A large number of people are allergic to a number of substances like dust, seafood, smoke, etc.
If you sneeze a lot when exposed to dust, then you are most probably allergic to it. A good recipe for good health is avoiding substances that trigger your allergies.
An asthmatic should not smoke.
One who suffers allergic rhinitis should be careful around pets.
11. No Risky Activity
To stay healthy, you have to stop putting yourself at risk. Risky activities include driving too fast, drinking and driving, etc.
Avoid playing around with sharp objects so that you do not injure yourself.
12. Be Up-to-date On Your Vaccination
Vaccinations are just biomedical substances injected into the body to help fend off diseases. They work by helping your body cells identify harmful germs and enable the body to learn and master how to fight against them.
Around the world, there are a number of vaccinations, and approved ones are able to help us against infections.
Take necessary vaccinations to help ensure that you stay healthy.
In regions where malaria is prevalent, take antimalarial drugs. When you sustain injuries from animals or sharp objects, tell your doctor about it and get vaccinated against tetanus. Etc.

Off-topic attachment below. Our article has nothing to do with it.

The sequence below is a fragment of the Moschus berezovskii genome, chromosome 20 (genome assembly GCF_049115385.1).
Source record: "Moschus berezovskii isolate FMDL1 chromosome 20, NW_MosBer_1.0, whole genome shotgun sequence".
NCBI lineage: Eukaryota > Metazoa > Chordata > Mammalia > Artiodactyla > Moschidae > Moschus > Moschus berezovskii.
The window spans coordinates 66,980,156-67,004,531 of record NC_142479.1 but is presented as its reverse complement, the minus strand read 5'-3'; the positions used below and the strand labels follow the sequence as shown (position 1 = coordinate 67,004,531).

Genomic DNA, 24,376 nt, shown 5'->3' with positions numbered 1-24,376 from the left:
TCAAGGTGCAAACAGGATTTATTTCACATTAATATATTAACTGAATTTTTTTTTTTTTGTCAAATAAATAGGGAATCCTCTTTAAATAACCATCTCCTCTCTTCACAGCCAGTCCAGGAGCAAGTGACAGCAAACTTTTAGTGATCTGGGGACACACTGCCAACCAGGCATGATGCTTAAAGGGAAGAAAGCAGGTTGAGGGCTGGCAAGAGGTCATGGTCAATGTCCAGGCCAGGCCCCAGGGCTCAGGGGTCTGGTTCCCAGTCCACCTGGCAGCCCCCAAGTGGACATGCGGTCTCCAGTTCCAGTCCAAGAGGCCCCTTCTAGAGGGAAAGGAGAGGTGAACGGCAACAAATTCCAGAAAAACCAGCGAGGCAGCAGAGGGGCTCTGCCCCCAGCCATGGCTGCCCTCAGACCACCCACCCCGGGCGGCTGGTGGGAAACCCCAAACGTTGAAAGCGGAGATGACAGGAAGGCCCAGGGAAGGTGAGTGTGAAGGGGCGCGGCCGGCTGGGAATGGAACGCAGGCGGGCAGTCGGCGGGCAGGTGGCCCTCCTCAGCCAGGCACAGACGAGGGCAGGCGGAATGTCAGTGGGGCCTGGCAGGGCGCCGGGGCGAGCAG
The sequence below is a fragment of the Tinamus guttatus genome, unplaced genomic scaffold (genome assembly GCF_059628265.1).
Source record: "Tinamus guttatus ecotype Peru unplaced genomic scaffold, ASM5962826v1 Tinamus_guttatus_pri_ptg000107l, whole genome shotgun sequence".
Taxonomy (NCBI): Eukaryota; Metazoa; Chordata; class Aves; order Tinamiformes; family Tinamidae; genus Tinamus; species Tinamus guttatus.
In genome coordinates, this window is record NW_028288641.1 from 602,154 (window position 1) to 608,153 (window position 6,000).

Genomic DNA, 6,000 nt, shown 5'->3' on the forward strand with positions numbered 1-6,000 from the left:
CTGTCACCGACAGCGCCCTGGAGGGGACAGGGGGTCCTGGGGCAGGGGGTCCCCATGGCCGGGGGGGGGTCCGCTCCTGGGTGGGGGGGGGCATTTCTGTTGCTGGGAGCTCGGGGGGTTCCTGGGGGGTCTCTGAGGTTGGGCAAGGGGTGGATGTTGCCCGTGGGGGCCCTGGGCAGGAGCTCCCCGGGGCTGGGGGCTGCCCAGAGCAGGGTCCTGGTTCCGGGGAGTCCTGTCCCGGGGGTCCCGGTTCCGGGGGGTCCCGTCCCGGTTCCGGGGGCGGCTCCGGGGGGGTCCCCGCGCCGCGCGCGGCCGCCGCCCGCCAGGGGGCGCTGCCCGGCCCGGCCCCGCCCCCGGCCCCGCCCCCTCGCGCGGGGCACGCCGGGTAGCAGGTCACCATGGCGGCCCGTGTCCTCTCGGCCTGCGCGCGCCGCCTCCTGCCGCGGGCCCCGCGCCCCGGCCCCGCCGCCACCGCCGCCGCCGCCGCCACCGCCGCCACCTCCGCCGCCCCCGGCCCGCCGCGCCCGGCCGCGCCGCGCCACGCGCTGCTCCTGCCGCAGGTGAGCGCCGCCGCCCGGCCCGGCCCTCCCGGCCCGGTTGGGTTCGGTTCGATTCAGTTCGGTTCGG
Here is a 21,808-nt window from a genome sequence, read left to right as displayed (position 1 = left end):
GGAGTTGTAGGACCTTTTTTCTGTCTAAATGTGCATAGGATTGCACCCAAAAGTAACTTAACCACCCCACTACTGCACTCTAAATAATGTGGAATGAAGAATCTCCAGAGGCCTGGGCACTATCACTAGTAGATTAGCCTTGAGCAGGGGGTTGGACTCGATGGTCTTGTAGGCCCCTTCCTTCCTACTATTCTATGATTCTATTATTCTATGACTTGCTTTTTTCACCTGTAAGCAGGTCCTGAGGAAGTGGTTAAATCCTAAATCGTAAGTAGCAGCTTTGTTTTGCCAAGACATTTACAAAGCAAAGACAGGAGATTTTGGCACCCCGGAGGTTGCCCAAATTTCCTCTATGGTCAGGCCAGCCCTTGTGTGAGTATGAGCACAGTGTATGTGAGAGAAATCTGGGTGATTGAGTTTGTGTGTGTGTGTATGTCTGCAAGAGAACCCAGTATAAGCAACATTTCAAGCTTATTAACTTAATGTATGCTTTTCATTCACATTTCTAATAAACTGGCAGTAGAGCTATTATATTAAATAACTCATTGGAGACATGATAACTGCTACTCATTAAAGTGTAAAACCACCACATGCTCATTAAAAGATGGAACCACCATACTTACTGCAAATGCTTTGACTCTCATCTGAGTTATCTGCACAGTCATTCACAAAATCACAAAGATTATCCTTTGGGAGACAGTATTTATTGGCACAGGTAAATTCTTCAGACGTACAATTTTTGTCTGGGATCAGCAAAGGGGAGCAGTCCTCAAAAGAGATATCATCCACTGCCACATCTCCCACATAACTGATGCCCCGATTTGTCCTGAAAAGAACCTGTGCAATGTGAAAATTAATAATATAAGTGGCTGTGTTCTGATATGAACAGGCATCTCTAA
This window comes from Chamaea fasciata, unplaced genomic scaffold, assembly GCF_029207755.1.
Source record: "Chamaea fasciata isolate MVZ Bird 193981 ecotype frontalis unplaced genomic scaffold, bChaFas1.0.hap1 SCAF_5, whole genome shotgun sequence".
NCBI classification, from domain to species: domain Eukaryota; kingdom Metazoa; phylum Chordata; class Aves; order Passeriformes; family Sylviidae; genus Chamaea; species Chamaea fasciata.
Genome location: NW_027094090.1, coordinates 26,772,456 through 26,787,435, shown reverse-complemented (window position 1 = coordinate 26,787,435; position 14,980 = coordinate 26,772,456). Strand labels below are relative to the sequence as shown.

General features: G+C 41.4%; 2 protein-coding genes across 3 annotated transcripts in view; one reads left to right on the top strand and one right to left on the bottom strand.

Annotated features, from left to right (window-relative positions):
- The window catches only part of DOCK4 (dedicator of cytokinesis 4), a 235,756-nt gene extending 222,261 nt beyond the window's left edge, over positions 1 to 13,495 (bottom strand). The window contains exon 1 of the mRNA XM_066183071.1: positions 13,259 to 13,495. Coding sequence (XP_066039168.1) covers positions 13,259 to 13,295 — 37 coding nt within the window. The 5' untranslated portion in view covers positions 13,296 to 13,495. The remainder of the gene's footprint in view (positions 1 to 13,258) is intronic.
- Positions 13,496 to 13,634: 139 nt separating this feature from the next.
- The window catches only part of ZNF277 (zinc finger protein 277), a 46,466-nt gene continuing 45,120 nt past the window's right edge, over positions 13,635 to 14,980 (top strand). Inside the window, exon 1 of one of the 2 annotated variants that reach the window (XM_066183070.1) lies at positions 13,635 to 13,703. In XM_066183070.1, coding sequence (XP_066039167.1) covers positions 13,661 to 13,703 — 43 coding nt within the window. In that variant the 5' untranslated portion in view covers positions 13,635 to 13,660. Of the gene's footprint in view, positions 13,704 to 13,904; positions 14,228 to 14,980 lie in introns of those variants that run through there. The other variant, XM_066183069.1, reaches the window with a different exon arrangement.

13. Less Salt, Less Sugar
Table salt is a compound containing sodium and chlorine. Sodium helps with increasing the volume of the blood but can be harmful to your heart, putting strain on it.
It is helpful to reduce the intake of sodium in order to stay healthy. This is especially true if you suffer from hypertension.
Sugars pose a threat to your teeth. In children and adults, sugars are a leading cause of tooth decay and cavities.
Unprocessed sugars also cause weight gain and can have a damaging effect on our appetite.
14. Regular Tests
Ignorance is not bliss when health is involved.
What you don’t know can be the reason you spend a long time in the hospital.
For this reason, you should get tested for infectious diseases, especially diseases prevalent in your area.
It is easy to treat and/manage diseases in their early stages. So, test yourself for HIV, Hepatitis, COVID, etc.
15. Routine Medical Check-Ups:
Visit your doctor regularly so he can check you. Follow his advice, and do what he says.
If you are pregnant, visit the antenatal clinics often, so both you and your child will turn out fine.
Photo by Jason Briscoe on Unsplash